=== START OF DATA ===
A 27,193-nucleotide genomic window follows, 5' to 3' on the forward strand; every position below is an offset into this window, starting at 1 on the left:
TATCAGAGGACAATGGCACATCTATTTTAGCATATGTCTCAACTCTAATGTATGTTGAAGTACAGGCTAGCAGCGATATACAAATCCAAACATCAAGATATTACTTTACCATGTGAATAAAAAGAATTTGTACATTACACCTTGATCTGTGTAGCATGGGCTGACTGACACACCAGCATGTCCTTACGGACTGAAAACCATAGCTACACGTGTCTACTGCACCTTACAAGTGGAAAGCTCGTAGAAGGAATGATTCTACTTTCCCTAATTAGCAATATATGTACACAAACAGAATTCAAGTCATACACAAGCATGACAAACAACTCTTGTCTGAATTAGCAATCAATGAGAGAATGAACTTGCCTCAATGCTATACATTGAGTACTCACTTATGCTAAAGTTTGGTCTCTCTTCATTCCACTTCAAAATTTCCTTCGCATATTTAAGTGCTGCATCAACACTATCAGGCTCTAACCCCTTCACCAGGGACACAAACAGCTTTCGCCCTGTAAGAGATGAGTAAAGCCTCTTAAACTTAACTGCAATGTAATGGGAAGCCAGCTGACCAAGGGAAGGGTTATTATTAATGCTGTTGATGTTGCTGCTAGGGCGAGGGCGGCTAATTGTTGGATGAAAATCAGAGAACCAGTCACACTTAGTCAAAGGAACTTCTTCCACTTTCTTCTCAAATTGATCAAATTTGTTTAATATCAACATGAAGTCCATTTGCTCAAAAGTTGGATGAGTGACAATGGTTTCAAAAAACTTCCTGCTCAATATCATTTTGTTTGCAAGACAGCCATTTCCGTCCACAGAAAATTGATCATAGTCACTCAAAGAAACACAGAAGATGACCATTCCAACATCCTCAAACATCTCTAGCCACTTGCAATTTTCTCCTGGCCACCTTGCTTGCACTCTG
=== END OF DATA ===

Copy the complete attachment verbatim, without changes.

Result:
A 27,193-nucleotide genomic window follows, 5' to 3' on the forward strand; every position below is an offset into this window, starting at 1 on the left:
TATCAGAGGACAATGGCACATCTATTTTAGCATATGTCTCAACTCTAATGTATGTTGAAGTACAGGCTAGCAGCGATATACAAATCCAAACATCAAGATATTACTTTACCATGTGAATAAAAAGAATTTGTACATTACACCTTGATCTGTGTAGCATGGGCTGACTGACACACCAGCATGTCCTTACGGACTGAAAACCATAGCTACACGTGTCTACTGCACCTTACAAGTGGAAAGCTCGTAGAAGGAATGATTCTACTTTCCCTAATTAGCAATATATGTACACAAACAGAATTCAAGTCATACACAAGCATGACAAACAACTCTTGTCTGAATTAGCAATCAATGAGAGAATGAACTTGCCTCAATGCTATACATTGAGTACTCACTTATGCTAAAGTTTGGTCTCTCTTCATTCCACTTCAAAATTTCCTTCGCATATTTAAGTGCTGCATCAACACTATCAGGCTCTAACCCCTTCACCAGGGACACAAACAGCTTTCGCCCTGTAAGAGATGAGTAAAGCCTCTTAAACTTAACTGCAATGTAATGGGAAGCCAGCTGACCAAGGGAAGGGTTATTATTAATGCTGTTGATGTTGCTGCTAGGGCGAGGGCGGCTAATTGTTGGATGAAAATCAGAGAACCAGTCACACTTAGTCAAAGGAACTTCTTCCACTTTCTTCTCAAATTGATCAAATTTGTTTAATATCAACATGAAGTCCATTTGCTCAAAAGTTGGATGAGTGACAATGGTTTCAAAAAACTTCCTGCTCAATATCATTTTGTTTGCAAGACAGCCATTTCCGTCCACAGAAAATTGATCATAGTCACTCAAAGAAACACAGAAGATGACCATTCCAACATCCTCAAACATCTCTAGCCACTTGCAATTTTCTCCTGGCCACCTTGCTTGCACTCTG